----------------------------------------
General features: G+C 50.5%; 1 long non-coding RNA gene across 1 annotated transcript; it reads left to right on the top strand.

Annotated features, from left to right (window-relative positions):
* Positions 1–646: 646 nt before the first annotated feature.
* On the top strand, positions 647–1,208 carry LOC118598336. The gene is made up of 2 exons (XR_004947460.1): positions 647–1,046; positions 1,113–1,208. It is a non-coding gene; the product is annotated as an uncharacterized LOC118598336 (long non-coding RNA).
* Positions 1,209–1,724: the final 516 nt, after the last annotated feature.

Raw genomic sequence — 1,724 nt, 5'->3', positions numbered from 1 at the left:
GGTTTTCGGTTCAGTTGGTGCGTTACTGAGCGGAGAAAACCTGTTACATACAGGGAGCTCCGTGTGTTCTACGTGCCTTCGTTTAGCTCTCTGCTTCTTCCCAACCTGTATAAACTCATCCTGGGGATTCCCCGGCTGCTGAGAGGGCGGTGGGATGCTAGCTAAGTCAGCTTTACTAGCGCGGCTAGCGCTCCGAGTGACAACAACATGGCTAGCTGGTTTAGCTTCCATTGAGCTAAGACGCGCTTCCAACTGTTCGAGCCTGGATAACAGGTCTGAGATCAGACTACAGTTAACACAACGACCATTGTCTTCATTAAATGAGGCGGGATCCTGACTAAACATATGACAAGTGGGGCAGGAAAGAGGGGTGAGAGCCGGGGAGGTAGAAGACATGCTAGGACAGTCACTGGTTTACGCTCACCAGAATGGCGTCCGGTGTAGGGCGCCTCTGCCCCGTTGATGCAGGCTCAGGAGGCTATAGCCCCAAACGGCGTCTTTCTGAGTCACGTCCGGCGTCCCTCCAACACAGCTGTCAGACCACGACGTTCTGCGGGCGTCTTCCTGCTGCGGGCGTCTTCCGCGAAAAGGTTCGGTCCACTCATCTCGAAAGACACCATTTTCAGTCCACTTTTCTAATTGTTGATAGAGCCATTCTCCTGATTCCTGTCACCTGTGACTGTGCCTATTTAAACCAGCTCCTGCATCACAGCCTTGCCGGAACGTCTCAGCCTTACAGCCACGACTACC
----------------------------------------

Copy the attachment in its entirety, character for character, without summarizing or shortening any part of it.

General features: G+C 50.5%; 1 long non-coding RNA gene across 1 annotated transcript; it reads left to right on the top strand.

Annotated features, from left to right (window-relative positions):
* Positions 1–646: 646 nt before the first annotated feature.
* On the top strand, positions 647–1,208 carry LOC118598336. The gene is made up of 2 exons (XR_004947460.1): positions 647–1,046; positions 1,113–1,208. It is a non-coding gene; the product is annotated as an uncharacterized LOC118598336 (long non-coding RNA).
* Positions 1,209–1,724: the final 516 nt, after the last annotated feature.

Raw genomic sequence — 1,724 nt, 5'->3', positions numbered from 1 at the left:
GGTTTTCGGTTCAGTTGGTGCGTTACTGAGCGGAGAAAACCTGTTACATACAGGGAGCTCCGTGTGTTCTACGTGCCTTCGTTTAGCTCTCTGCTTCTTCCCAACCTGTATAAACTCATCCTGGGGATTCCCCGGCTGCTGAGAGGGCGGTGGGATGCTAGCTAAGTCAGCTTTACTAGCGCGGCTAGCGCTCCGAGTGACAACAACATGGCTAGCTGGTTTAGCTTCCATTGAGCTAAGACGCGCTTCCAACTGTTCGAGCCTGGATAACAGGTCTGAGATCAGACTACAGTTAACACAACGACCATTGTCTTCATTAAATGAGGCGGGATCCTGACTAAACATATGACAAGTGGGGCAGGAAAGAGGGGTGAGAGCCGGGGAGGTAGAAGACATGCTAGGACAGTCACTGGTTTACGCTCACCAGAATGGCGTCCGGTGTAGGGCGCCTCTGCCCCGTTGATGCAGGCTCAGGAGGCTATAGCCCCAAACGGCGTCTTTCTGAGTCACGTCCGGCGTCCCTCCAACACAGCTGTCAGACCACGACGTTCTGCGGGCGTCTTCCTGCTGCGGGCGTCTTCCGCGAAAAGGTTCGGTCCACTCATCTCGAAAGACACCATTTTCAGTCCACTTTTCTAATTGTTGATAGAGCCATTCTCCTGATTCCTGTCACCTGTGACTGTGCCTATTTAAACCAGCTCCTGCATCACAGCCTTGCCGGAACGTCTCAGCCTTACAGCCACGACTACC